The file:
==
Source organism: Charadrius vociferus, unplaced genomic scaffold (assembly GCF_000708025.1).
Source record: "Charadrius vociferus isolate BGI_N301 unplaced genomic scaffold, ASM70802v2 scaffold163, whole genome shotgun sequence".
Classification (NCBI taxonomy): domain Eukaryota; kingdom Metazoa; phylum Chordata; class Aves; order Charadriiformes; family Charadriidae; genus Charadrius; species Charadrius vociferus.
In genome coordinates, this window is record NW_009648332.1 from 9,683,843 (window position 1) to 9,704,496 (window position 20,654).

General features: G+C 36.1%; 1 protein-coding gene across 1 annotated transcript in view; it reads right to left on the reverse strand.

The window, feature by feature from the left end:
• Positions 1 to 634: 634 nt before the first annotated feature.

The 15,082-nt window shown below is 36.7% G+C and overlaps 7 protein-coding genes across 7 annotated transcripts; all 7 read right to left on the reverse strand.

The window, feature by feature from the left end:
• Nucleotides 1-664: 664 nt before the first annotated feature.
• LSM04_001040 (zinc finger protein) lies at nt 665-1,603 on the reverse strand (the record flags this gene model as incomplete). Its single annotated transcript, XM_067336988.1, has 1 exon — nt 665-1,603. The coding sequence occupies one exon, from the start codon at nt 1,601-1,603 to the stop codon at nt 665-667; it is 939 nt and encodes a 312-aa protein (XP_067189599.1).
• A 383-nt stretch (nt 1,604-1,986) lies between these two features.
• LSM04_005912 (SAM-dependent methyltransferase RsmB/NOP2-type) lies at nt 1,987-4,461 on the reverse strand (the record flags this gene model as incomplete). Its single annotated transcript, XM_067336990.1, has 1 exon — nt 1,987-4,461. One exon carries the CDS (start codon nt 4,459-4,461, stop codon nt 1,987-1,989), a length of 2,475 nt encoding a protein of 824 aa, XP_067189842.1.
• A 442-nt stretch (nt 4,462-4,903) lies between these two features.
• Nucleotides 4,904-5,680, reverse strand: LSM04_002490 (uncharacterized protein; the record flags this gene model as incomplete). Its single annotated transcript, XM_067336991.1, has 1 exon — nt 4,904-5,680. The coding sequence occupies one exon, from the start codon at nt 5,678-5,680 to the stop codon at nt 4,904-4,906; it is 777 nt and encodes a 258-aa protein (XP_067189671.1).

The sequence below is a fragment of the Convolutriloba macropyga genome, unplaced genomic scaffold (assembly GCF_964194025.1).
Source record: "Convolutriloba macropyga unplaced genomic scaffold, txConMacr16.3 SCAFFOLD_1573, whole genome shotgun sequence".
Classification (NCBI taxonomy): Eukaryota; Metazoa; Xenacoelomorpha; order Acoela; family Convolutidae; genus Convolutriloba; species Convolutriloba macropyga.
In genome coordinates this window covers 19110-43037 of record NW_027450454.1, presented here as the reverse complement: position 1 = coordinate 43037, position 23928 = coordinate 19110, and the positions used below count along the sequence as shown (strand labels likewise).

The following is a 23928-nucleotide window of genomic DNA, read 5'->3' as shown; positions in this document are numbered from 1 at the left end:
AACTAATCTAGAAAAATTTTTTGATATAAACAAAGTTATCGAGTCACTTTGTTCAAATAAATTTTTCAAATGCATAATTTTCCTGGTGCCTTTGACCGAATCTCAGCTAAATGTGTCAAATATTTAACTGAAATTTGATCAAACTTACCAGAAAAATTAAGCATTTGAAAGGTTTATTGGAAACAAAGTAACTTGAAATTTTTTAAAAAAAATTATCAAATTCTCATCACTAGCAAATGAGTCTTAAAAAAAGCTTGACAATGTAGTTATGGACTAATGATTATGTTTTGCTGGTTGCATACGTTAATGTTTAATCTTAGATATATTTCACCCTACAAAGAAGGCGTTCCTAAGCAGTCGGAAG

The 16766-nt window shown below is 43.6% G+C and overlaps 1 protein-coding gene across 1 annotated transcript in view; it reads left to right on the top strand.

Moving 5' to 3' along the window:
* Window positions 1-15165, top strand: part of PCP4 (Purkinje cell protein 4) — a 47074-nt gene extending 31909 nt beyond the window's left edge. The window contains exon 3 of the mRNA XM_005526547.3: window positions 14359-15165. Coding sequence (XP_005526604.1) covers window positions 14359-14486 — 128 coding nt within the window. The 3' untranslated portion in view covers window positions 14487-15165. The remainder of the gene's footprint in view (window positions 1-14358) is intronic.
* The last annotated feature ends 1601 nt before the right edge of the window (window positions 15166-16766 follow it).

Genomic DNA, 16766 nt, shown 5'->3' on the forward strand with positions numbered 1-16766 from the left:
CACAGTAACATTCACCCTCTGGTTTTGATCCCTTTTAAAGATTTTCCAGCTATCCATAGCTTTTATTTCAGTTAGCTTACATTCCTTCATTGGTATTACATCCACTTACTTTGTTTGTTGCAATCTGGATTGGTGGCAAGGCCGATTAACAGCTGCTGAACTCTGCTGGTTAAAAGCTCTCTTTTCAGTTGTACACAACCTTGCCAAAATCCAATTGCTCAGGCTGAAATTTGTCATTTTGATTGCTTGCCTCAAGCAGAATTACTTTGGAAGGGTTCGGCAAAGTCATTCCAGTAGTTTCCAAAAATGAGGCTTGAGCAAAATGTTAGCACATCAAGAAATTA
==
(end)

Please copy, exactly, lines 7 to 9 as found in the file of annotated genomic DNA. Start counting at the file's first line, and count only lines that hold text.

• Positions 1 to 634: 634 nt before the first annotated feature.

The 15,082-nt window shown below is 36.7% G+C and overlaps 7 protein-coding genes across 7 annotated transcripts; all 7 read right to left on the reverse strand.

The window, feature by feature from the left end: